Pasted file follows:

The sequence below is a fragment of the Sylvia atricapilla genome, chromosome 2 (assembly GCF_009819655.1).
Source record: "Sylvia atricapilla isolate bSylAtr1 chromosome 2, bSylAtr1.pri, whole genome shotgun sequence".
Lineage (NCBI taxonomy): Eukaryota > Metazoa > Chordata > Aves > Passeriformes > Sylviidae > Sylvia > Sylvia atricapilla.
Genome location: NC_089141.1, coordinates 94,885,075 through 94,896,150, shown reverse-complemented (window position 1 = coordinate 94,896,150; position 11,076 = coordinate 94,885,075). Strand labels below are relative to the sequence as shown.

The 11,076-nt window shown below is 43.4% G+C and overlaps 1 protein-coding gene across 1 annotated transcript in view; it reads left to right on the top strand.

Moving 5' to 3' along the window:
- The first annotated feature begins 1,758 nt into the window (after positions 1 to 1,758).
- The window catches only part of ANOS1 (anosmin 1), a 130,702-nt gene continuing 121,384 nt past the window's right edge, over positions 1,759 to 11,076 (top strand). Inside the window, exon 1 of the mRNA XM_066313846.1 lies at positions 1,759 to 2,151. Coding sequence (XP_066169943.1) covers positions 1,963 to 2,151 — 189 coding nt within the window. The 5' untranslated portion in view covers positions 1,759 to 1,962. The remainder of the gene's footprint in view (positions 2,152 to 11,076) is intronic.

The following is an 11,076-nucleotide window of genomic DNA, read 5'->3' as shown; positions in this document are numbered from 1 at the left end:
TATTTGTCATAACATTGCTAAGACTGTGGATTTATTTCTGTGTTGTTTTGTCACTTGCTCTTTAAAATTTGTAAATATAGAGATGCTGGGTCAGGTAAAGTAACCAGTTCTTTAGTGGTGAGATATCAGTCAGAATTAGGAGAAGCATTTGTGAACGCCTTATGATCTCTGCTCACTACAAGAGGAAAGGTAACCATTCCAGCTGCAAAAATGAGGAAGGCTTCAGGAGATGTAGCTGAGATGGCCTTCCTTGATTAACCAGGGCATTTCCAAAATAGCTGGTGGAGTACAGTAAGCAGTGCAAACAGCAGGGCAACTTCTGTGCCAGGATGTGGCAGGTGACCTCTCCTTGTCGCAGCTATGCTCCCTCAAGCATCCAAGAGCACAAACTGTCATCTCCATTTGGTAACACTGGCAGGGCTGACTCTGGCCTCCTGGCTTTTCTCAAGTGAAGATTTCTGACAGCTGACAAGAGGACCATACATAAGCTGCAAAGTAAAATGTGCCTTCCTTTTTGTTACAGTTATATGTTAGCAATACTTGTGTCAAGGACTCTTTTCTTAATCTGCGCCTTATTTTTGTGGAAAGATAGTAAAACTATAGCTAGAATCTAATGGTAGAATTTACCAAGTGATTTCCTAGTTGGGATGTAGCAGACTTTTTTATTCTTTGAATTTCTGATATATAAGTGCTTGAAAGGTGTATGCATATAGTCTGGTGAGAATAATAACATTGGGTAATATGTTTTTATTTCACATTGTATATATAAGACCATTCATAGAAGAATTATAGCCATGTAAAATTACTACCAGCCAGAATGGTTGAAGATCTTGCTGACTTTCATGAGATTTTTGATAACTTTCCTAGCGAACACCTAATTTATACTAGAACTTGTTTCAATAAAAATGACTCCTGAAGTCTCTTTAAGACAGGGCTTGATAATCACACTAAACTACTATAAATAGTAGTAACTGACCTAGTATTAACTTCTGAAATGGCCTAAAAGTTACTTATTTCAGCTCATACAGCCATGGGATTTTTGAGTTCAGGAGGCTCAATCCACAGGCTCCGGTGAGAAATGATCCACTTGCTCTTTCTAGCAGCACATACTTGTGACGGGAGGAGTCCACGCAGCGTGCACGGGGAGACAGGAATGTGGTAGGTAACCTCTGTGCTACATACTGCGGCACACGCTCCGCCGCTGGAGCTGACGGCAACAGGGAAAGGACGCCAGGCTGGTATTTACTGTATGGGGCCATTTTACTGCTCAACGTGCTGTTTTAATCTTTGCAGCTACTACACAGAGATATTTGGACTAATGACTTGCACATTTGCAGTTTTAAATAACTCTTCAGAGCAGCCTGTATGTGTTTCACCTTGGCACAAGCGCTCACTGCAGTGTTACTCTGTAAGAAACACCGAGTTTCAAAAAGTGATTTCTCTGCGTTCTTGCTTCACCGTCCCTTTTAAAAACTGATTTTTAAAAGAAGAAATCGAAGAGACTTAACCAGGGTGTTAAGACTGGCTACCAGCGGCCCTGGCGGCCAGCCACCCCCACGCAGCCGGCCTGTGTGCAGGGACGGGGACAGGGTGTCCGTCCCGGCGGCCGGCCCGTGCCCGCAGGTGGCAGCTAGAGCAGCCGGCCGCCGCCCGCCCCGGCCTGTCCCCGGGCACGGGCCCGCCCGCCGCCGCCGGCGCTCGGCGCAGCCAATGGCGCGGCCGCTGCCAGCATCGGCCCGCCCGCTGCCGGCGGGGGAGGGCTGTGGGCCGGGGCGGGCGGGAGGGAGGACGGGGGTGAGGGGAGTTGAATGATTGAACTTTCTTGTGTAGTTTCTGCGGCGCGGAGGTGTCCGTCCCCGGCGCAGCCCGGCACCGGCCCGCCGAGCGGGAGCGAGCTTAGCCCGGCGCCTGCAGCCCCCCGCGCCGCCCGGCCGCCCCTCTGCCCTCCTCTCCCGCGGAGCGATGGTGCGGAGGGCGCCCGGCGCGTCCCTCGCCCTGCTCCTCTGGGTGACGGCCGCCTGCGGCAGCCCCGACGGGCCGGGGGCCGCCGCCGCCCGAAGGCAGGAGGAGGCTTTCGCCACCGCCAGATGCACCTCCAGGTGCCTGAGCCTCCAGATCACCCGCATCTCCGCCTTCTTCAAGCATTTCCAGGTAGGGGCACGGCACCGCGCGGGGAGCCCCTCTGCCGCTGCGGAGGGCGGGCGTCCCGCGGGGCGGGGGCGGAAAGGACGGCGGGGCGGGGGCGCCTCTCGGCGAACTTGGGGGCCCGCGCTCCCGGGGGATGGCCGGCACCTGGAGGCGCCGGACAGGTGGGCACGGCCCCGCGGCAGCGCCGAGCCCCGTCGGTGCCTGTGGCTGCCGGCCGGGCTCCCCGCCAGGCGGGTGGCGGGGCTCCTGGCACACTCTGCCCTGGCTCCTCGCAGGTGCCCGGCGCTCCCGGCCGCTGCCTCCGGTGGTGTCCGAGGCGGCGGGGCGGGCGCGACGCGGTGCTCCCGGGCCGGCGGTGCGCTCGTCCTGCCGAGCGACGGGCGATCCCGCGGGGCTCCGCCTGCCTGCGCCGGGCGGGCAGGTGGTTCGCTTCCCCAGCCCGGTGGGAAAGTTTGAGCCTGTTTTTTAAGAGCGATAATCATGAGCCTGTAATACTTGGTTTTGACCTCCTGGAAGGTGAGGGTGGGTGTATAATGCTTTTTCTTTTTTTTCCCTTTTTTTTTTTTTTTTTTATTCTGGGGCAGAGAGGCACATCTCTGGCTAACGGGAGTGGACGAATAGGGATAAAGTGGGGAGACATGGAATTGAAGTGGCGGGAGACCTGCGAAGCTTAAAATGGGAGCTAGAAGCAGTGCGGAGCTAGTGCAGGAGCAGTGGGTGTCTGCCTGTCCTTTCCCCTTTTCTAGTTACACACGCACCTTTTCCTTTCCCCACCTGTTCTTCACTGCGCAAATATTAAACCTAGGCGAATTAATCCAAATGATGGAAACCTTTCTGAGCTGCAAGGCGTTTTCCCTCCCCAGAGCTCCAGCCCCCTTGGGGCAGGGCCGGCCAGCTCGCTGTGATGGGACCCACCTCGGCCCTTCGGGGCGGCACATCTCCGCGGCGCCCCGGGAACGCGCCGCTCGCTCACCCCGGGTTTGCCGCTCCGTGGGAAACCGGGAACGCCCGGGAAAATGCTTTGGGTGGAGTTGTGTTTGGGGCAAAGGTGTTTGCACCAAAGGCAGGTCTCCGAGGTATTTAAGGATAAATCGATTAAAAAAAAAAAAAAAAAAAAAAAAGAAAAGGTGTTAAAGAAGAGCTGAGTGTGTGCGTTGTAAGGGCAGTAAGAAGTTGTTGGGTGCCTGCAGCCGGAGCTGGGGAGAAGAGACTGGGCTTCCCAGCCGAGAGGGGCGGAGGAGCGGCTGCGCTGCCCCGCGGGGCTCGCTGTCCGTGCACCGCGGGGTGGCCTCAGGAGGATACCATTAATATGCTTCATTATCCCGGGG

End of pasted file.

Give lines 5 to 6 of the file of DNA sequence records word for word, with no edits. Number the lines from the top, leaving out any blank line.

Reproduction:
The 11,076-nt window shown below is 43.4% G+C and overlaps 1 protein-coding gene across 1 annotated transcript in view; it reads left to right on the top strand.

Moving 5' to 3' along the window: